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Parental Leave Needs to Be Prioritized

Parental Leave Needs to Be Prioritized

Four ways that HR leaders can use parental leave policies to better support working parents

Illustration by Anastasia Andronachi

It’s no secret that the United States is behind the curve on parental leave. Today, just 23 percent of American workers have access to paid family leave—and of those paid leave policies, many only offer partial compensation, or cover a period of just a few weeks. 

But in this era of the Great Resignation, working parents have options and they know it. Working moms and dads have left their jobs more often than their nonparent counterparts to search out companies willing to provide them with more support, opportunities, and flexibility.

Many companies have heeded that call for change. In December 2021, Pinterest announced an expansive new slate of benefits for parents of all types and backgrounds. Industry giants like Pfizer, SAIC, Nestle, and the Esteé Lauder Companies have been inspired by theSkimm’s #ShowUsYourLeave campaign to publicly post their family leave policies for all to see.

But more can and should be done, and HR leaders will need to lead the way in that effort. Here are four ways to support and empower working parents while establishing your company as a leader in parental leave policies.

1. Institute a “Ramp-Back” Period

Becoming a parent isn’t always easy. Sleep deprivation, post-partum depression, difficulties with breast-feeding, and other challenges lead to a lot of stress, particularly for moms. Returning to work full-time while those challenges are still ongoing can therefore be daunting.

“I think a lot of people underestimate the impact and difficulty of returning to work following parental leave—it’s not always as simple as jumping straight back in,” says Nikki Salenetri, vice president of HR at Gympass. “Companies should help with the transition as much as possible, through initiatives such as a ramp-back period. The ramp-back is intended to ease the transition process, for example allowing 50 percent working hours for 100 percent pay for an initial two-week period when a parent returns. Something as simple as that can enable parents to get their feet back under them before diving into the deep end of office life.” 

2. Rethink Your Definition of Parenthood

Pinterest’s parental leave policies are notable for many reasons. They offer generous parental leave for birthing and adoptive parents, paid time off for parents whose newborns are in the NICU, monetary assistance for adoptive parents, and many other forms of support. But one of the standout benefits for Christine Deputy, Pinterest’s chief people officer, is the four weeks of paid leave that the company provides to parents who have experienced a miscarriage. 

“At Pinterest, we believe in providing flexible benefits for all forms of parenthood, and that caregiving is a fundamental philosophy every company has a responsibility to honor,” she explains. “We are proud to offer twenty-plus weeks of parental leave, and four weeks of bereavement leave following pregnancy loss to all our employees, and hope to see the impact of those policies ripple through other industries.”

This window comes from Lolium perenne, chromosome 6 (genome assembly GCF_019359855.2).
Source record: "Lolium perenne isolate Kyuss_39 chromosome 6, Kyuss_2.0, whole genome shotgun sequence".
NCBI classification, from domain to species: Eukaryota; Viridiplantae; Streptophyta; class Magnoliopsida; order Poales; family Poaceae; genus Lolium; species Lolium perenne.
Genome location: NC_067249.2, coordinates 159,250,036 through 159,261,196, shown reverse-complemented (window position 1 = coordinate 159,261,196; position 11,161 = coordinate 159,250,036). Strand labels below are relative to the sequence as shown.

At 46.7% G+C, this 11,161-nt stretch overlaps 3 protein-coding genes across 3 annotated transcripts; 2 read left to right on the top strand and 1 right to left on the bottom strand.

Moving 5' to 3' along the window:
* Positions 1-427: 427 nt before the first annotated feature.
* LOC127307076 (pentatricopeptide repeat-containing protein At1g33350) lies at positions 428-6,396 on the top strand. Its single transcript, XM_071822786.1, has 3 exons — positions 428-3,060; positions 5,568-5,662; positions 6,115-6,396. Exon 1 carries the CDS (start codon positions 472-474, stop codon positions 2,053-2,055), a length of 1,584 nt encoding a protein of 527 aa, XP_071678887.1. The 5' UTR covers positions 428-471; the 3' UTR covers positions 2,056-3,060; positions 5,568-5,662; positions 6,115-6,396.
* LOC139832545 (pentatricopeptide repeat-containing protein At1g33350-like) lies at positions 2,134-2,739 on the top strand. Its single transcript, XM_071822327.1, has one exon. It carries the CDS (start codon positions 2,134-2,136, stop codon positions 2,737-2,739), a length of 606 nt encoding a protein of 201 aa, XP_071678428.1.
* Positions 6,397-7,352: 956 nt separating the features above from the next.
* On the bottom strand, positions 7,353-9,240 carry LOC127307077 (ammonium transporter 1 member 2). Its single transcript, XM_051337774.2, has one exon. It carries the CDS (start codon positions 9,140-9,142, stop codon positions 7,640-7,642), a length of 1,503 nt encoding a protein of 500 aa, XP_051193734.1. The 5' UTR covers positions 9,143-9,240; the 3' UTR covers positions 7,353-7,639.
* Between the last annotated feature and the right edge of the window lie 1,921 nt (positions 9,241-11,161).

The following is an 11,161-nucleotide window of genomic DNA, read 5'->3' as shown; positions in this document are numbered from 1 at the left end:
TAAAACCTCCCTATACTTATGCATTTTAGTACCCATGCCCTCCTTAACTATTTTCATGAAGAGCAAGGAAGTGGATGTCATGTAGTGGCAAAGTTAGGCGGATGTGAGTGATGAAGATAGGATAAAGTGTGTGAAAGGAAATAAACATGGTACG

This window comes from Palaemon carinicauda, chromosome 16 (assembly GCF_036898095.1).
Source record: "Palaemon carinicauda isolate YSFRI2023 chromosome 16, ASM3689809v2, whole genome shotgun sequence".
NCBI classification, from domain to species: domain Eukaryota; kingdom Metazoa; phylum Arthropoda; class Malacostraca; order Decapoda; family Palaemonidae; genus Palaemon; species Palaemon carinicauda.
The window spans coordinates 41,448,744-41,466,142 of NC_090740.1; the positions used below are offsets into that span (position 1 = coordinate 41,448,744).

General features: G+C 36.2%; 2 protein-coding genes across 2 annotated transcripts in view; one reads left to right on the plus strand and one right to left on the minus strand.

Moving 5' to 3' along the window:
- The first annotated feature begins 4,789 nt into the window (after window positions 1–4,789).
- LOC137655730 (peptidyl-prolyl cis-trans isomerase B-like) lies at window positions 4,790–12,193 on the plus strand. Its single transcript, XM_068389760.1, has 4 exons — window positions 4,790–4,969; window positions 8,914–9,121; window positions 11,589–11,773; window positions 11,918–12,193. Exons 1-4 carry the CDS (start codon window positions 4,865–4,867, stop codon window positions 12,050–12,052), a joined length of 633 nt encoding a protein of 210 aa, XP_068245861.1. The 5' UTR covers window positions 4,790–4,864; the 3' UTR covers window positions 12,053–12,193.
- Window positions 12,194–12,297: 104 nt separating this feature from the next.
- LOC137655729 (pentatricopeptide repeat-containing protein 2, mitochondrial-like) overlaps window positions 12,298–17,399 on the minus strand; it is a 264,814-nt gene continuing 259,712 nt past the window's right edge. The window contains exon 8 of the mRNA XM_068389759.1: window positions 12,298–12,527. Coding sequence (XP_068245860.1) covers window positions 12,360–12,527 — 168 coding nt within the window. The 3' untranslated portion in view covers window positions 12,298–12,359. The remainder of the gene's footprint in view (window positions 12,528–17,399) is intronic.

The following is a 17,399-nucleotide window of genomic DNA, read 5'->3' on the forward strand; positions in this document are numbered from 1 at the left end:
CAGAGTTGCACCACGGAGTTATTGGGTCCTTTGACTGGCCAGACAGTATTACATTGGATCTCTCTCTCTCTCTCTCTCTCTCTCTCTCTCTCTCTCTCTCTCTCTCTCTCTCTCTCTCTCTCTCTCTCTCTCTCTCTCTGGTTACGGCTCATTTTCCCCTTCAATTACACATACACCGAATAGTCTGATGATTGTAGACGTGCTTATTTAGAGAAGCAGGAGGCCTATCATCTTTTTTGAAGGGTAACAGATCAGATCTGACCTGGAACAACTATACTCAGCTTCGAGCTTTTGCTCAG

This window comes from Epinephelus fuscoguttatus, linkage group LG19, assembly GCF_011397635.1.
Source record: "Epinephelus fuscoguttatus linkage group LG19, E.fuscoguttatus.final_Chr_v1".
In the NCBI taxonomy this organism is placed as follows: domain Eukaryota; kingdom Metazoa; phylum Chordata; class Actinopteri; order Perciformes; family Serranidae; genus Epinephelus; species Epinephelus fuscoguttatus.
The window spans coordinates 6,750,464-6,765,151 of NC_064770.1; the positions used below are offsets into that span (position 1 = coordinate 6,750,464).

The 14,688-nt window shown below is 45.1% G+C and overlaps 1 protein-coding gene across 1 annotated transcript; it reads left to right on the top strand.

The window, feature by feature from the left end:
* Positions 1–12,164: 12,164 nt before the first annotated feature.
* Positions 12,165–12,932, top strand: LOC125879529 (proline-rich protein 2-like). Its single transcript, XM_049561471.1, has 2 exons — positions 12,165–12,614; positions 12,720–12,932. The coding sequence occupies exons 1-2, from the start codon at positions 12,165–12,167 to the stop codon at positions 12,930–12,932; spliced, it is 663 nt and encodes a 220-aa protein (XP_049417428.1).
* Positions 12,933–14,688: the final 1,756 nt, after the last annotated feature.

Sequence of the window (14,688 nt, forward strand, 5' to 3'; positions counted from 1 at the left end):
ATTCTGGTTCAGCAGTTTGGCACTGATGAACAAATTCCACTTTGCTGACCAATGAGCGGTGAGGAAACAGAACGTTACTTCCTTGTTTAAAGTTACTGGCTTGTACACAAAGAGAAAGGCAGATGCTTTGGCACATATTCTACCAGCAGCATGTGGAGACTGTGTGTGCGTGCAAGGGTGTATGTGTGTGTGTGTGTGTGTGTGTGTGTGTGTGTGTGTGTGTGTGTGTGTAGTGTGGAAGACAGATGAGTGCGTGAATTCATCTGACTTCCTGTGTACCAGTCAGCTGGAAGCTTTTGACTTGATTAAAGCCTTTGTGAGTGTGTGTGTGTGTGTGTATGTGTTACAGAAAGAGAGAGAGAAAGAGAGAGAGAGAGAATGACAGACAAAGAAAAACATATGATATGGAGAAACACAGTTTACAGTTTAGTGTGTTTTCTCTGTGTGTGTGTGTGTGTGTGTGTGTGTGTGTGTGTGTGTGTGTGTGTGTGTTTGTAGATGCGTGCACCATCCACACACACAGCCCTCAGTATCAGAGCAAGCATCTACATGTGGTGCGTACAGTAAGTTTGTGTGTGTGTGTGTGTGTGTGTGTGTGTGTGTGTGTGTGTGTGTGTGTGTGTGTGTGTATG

3. Make Sure Time Off Is Actually Time Off

When a parent is in the hospital with their newborn, or at home adjusting to life with their new child, they shouldn’t be getting calls about work. 

“When I had my now young adult son, I took off just eight weeks—and actually worked from home through part of that,” says Granite Group’s Chief People Officer Tracie Sponenberg. “I returned to work too early because I needed a salary, and that was the only time available to me. Now that I am in a position to impact change, I do what I can to support new parents inside and outside our company.”

4. Continue Adjusting and Adapting to Parents’ Needs

Like all benefits, parental leave policies are ever-changing. Even the most impactful leave policy should be revisited from time to time to ensure it still meets the needs of working parents. 

“With workforce expectations and the future of work rapidly changing, employers will need to adjust their traditional approach and find new ways for work to support what’s happening in the rest of their employees’ lives,” says Samanntha DuBridge, vice president of global benefits, culture and engagement, HR mergers and acquisitions, and employee benefits at Hewlett Packard Enterprise. “The best talent will want work to fit their life, not vice versa.” 

Deputy concurs. “It’s important that we create a safe and nourishing space for our Pinners and that we hold ourselves to that benchmark as an employer. We hope this demonstrates that we are paying attention to and evolving with the changing needs of our workforce and that we are attuned to the shifting family and caregiving dynamics,” she says. “At the end of the day, it’s our duty to ensure our employees feel heard, and that they know someone is advocating on their behalf on the corporate level.” 

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